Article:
Example 4-Figure 2-Cross Section on Figure 1 (Example 4) and Figure 1 (Example 3).

Example 4-Figure 3-Reservoirs of Deep (Example 4-Figure 1) and Shallow (Example 3-Figure 1) Structures Not Overlapping Horizontally, Therefore Divided Into Two Separate Fields.

Example 4-Figure 4-Another Variation-Shallow and Deep Structures Not Separated Horizontally

Example 4-Figure 5-Cross Section on Figure 4 (Example 4) and Figure 1 (Example 3).

Example 4-Figure 6-Reservoirs of Deep and Shallow Structures Overlap Horizontally and Therefore are Considered a Single Field  


Shallow Stratigraphic Trap (Bright Spot) and a Deeper Unrelated Structure

This is an example of a deep structure covering a large area with a shallow stratigraphic trap above. The field name designation of a particular lease depends on the structure the wells from that lease penetrate. If only the shallow bright spot is reached, the field name is based on the areal extent of that bright spot. However, if a well on the lease also reaches the deeper larger structure, the larger structure would be the basis for the field name. A lease could initially be named by the shallow structure and later have a deeper discovery, therefore putting the lease on a larger, deeper structure. At that point, its name would change to reflect its inclusion in the larger structure.

Cross Section on Example 5 (Two Separate Fields)

Cross Section on Example 5 (Larger Structure - Basis for Field Name)


Series of Traps Against a Large Fault Without Separating Structural Lows

A long fault with a series of traps against the fault. There are no separating lows between the traps; therefore, they are combined into a single field.

Cross Section on Example 6


Reservoirs on Both Sides of a Large Growth Fault

Normally faults don't separate fields. No matter how large a fault or vertical separation of reservoirs, if there is an absence of a separating structural low, they are considered to be in the same field. In this example, the large fault does not separate the trap on the downthrown side from the structural high on the upthrown side. Although there is a horizon break and a large vertical separation between the two pay horizons, they would still be considered the same field.

Cross Section on Example 7


Multiple Stratigraphic Traps (Bright Spots)

Stratigraphic bright spot reservoirs are generally considered individual fields. A couple of exceptions are: (1.) If two or more bright spots overlap in an areal view, they are grouped into a single field. (2.) If two or more bright spots are on one lease, they are usually grouped into a single field.

Example 8-Figure 1-Two Shallow Stratigraphic (Bright Spot) Reservoirs Separated Horizontally.

Example 8-Figure2-Same Two Shallow Reseroirs as Figure 1; However the Grid is Shifted (Single Field).

Example 8-Figure 3-Two Shallow Areally Overlapping Bright Spot Reservoirs (Single Field).  


Subsalt and above the Salt Reservoirs (On Separate Structures) on the Same Lease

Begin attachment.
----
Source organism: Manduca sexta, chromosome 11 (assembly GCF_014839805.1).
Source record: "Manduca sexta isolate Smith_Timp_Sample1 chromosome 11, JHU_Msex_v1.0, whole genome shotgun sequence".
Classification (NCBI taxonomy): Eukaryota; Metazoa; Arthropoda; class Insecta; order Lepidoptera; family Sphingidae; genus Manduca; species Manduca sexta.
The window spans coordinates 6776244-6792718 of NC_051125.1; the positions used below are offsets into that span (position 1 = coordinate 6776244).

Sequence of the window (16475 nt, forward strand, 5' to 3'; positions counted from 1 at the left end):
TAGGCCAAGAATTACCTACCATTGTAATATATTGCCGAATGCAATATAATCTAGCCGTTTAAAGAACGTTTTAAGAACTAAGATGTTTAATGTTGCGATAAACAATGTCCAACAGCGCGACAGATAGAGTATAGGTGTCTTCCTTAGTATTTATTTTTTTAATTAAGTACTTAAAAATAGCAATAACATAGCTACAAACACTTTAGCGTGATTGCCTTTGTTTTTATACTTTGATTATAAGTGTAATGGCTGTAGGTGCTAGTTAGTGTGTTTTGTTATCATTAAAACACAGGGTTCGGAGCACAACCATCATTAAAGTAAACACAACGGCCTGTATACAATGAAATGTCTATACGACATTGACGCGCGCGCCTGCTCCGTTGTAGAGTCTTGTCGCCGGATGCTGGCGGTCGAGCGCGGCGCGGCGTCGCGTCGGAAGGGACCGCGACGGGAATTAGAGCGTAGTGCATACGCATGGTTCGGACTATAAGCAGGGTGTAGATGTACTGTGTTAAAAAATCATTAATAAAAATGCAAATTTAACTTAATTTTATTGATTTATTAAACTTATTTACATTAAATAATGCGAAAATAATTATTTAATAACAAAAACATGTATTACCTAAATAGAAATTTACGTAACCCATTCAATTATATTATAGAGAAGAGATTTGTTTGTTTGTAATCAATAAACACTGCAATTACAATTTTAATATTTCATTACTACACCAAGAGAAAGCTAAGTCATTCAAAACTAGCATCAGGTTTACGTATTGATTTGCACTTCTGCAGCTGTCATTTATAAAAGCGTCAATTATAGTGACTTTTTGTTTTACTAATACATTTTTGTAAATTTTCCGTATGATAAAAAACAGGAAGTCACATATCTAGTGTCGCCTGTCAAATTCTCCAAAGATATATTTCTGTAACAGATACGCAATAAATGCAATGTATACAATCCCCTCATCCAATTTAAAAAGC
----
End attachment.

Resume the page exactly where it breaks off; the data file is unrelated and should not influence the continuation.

Geologic setting : Two hydrocarbon accumulations on the same lease that are not related to the same structural feature. The shallow reservoir is on an anticlinal high and the deep reservoir is found below the salt, trapped against a salt weld. The reservoirs vertically overlap.

MMS Field Designation: Even though these two reservoirs do not appear to be related structurally, one being shallow (6000') and above the salt, and the other being subsalt (13,000'), they would be considered in the same field. The reservoirs overlap vertically and the MMS does not separate fields by depth. If the reservoirs did not overlap vertically, the reservoirs would be in separate fields.

Example 9-Figure1-Shallow Accumulation on Anticlinal Structure

Example 9-Figure 2-Deep Subsalt Accumulation

 Example 9-Figure 3-Cross Sectional View

 Example 9-Figure 4-Reservoir Map-Aerial View


Salt Ridges with Multiple Fields

In this example, there are flank traps against a salt ridge. These traps with pay are separated by lows, and therefore are considered separate structural highs and separate fields.

 Cross Section on Example 10  


Two Separate Structures with an Overlapping Shallow Stratigraphic Trap

In this example, there are two structural traps separated by a low. These two would be considered separate fields except for an overlying shallow stratigraphic trap. A shallow reservoir overlies both deeper reservoirs, causing all three to be combined into a single field.

Example 11-Figure 1-Two Deeper Structural Traps Separated by a Low with a Shallow Overlapping Stratigraphic Trap.

 Example 11-Figure2-Reservoirs of Deep and Shallow Traps Overlap Horizontially and Therefore are Considered a Field.  


Multiple Accumulations with Different Structural Styles in a Salt-bounded Mini-basin

This example contains four different hydrocarbon accumulations, each with a different structural style: a piercement salt dome with a flank trap, a fault trap, stratigraphic trap, and a trap against a salt ridge.

Because of their structural size and relative positions they would be placed into three fields. Field A would be the salt dome with flank trap in Block 3. Field B would be the two traps along the fault in Block 7. Although one is a stratigraphic trap, its proximity to the fault and the structural trap on the upthrown side would cause the two to be combined. There are lows separating these two traps from the salt dome to the north and the trap against the salt ridge to the south. Field C is the salt ridge trap.

 Cross Section on Example 12